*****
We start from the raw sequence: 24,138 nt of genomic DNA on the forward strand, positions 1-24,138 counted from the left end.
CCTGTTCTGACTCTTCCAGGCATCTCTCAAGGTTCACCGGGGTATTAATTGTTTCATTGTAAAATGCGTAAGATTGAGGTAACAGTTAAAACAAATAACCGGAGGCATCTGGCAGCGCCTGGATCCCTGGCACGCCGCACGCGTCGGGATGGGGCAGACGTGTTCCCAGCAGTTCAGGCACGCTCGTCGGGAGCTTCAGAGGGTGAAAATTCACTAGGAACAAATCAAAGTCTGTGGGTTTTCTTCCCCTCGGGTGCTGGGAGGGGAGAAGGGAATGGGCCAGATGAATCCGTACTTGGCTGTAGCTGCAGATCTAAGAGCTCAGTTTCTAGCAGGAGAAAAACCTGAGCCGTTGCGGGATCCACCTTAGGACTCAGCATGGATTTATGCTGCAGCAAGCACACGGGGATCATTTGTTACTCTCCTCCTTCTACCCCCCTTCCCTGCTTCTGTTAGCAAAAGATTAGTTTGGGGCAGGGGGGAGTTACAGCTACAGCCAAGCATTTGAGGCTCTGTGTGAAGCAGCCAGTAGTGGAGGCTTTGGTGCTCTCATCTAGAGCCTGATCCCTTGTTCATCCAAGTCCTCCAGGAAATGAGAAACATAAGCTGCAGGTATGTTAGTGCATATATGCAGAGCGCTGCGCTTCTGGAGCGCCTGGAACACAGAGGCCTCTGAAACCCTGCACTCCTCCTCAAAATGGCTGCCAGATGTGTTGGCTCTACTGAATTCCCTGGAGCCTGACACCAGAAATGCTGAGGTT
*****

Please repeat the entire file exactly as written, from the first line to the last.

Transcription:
We start from the raw sequence: 24,138 nt of genomic DNA on the forward strand, positions 1-24,138 counted from the left end.
CCTGTTCTGACTCTTCCAGGCATCTCTCAAGGTTCACCGGGGTATTAATTGTTTCATTGTAAAATGCGTAAGATTGAGGTAACAGTTAAAACAAATAACCGGAGGCATCTGGCAGCGCCTGGATCCCTGGCACGCCGCACGCGTCGGGATGGGGCAGACGTGTTCCCAGCAGTTCAGGCACGCTCGTCGGGAGCTTCAGAGGGTGAAAATTCACTAGGAACAAATCAAAGTCTGTGGGTTTTCTTCCCCTCGGGTGCTGGGAGGGGAGAAGGGAATGGGCCAGATGAATCCGTACTTGGCTGTAGCTGCAGATCTAAGAGCTCAGTTTCTAGCAGGAGAAAAACCTGAGCCGTTGCGGGATCCACCTTAGGACTCAGCATGGATTTATGCTGCAGCAAGCACACGGGGATCATTTGTTACTCTCCTCCTTCTACCCCCCTTCCCTGCTTCTGTTAGCAAAAGATTAGTTTGGGGCAGGGGGGAGTTACAGCTACAGCCAAGCATTTGAGGCTCTGTGTGAAGCAGCCAGTAGTGGAGGCTTTGGTGCTCTCATCTAGAGCCTGATCCCTTGTTCATCCAAGTCCTCCAGGAAATGAGAAACATAAGCTGCAGGTATGTTAGTGCATATATGCAGAGCGCTGCGCTTCTGGAGCGCCTGGAACACAGAGGCCTCTGAAACCCTGCACTCCTCCTCAAAATGGCTGCCAGATGTGTTGGCTCTACTGAATTCCCTGGAGCCTGACACCAGAAATGCTGAGGTT